The truth is, neither your consultant nor your staff can raise a penny. God holds all the resources in His hands. It is the consultant’s job to assist the pastor in leading his people to get in a spiritual position where God can lower the resources needed to accomplish the vision of the church. The campaign must be about the vision, not the building.

“I need more time in front of your congregation.”

Other than training sessions, your consultant shouldn’t need time in front of the congregation. The Senior Pastor is the shepherd. The sheep hear his voice and follow him. The consultant is a hireling.

“It will be 3 weeks before I can be there.”

A key ingredient in a consultant doing a good job is his availability during the campaign. When your consultant says he cannot get to your campus to help you deal with an issue for at least 3 weeks, he is telling you he is working with too many churches. Up front, ask how many churches your prospective consultant will be assisting during this time.

“I told ya’ll that wouldn’t work.”

A church hires a consultant to give them sound counsel, and his counsel should be trusted and followed. However, the role of the senior pastor must be clearly understood. Under God, he is the final authority. He knows his church better than the consultant ever will. When the decision is made to go a different route than what the consultant has suggested, that becomes the plan. No one outside those in that meeting should ever know the consultant suggested a different plan. It then becomes the consultant’s job to make the chosen plan as successful as possible.

“Follow-up visits are limited.”

The public phase of the campaign is just the beginning. The 2 or 3 years of the giving period is the key to the campaign’s success. Assistance and visits by the consultant should not be limited. He should be available to the church to lead them throughout that giving period.

To keep from hearing these statements from your campaign consultant, ask the right questions before you hire the company who will assist you with your campaign.

[As President of Partners in Church Consulting, Lamar Slay oversees all aspects of the consulting work done by PCC consultants. He has over 35 years of experience working with churches of all sizes, styles, and denominations. He has served on the teaching teams of Saddleback Community Church and Fellowship Church. His many years of experience with churches on the cutting edge of reaching people for Christ can be great resource for your church.]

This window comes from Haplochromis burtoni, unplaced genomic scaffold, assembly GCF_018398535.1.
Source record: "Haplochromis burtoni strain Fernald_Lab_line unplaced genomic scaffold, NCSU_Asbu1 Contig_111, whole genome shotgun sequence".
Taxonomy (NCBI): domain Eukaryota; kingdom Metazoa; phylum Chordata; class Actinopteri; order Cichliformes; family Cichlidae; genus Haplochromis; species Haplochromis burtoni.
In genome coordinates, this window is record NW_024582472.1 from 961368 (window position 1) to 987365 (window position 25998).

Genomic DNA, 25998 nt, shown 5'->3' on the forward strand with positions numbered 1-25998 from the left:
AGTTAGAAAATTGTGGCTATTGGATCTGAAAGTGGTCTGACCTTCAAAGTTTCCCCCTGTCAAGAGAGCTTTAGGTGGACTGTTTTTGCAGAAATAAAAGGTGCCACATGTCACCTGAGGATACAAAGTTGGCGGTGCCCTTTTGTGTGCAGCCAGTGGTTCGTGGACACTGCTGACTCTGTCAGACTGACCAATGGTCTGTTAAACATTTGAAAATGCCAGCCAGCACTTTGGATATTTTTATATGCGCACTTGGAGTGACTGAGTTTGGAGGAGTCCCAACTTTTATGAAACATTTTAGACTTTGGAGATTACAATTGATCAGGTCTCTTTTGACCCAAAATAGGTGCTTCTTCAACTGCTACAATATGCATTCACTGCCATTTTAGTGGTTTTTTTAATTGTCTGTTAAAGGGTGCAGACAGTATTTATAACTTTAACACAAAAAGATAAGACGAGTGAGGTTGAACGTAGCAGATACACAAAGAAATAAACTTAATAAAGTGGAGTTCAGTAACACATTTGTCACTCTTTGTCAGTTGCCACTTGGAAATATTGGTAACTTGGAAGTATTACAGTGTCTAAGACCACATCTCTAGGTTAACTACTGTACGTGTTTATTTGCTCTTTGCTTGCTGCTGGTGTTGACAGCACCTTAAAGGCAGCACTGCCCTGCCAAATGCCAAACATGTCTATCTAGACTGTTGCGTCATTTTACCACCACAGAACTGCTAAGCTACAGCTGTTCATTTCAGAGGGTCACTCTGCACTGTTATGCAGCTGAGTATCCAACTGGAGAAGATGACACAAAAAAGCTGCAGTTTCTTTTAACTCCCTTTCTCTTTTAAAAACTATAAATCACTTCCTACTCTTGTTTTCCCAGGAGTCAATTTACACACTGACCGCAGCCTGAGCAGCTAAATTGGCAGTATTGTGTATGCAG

Year-End Donor Messaging for Millennial Giving

GenY girls GenY and TechnologyMillennials. Gen Y. Second Boomers: The generation currently taking the world by storm is the same size as the Baby Boomer generation and twice the size of Gen X. Now in their teens and 20s, they are tech-savvy, well-informed, and results-driven, and will achieve a spending power of an estimated $2.45 trillion by 2015.

Continue reading «Year-End Donor Messaging for Millennial Giving»

Year-End Donor Messaging for Baby Boomers

man drinking coffee

Boomers and TechnologyThere was a time when a sermon on giving and the passing of the plate were all the “donor messaging” a church needed. However, generational, economic, spiritual, and social climates continually shift. With a national tithing rate of 2.5%, ministry leaders must use a more comprehensive approach to facilitate the simple biblical principal that members fund the church through tithes and offerings.

Continue reading «Year-End Donor Messaging for Baby Boomers»

10 Ways Volunteers Spell A-P-P-R-E-C-I-A-T-E

lightstock_75008_max_active-creativeNovember and December are busy months for not only the church, but also the individuals who normally serve as volunteers. Just as you’re needing more help than ever, it can be more challenging to get even your regulars to step up.

These tips aren’t just for the holidays. They’re the foundation you lay for seamless volunteer coverage year-round. However, we think you can use them now to help you define your immediate needs, craft your recruiting messages to get results, and ponder better ways to show your gratitude.

We know you appreciate your volunteers, but…

Continue reading «10 Ways Volunteers Spell A-P-P-R-E-C-I-A-T-E»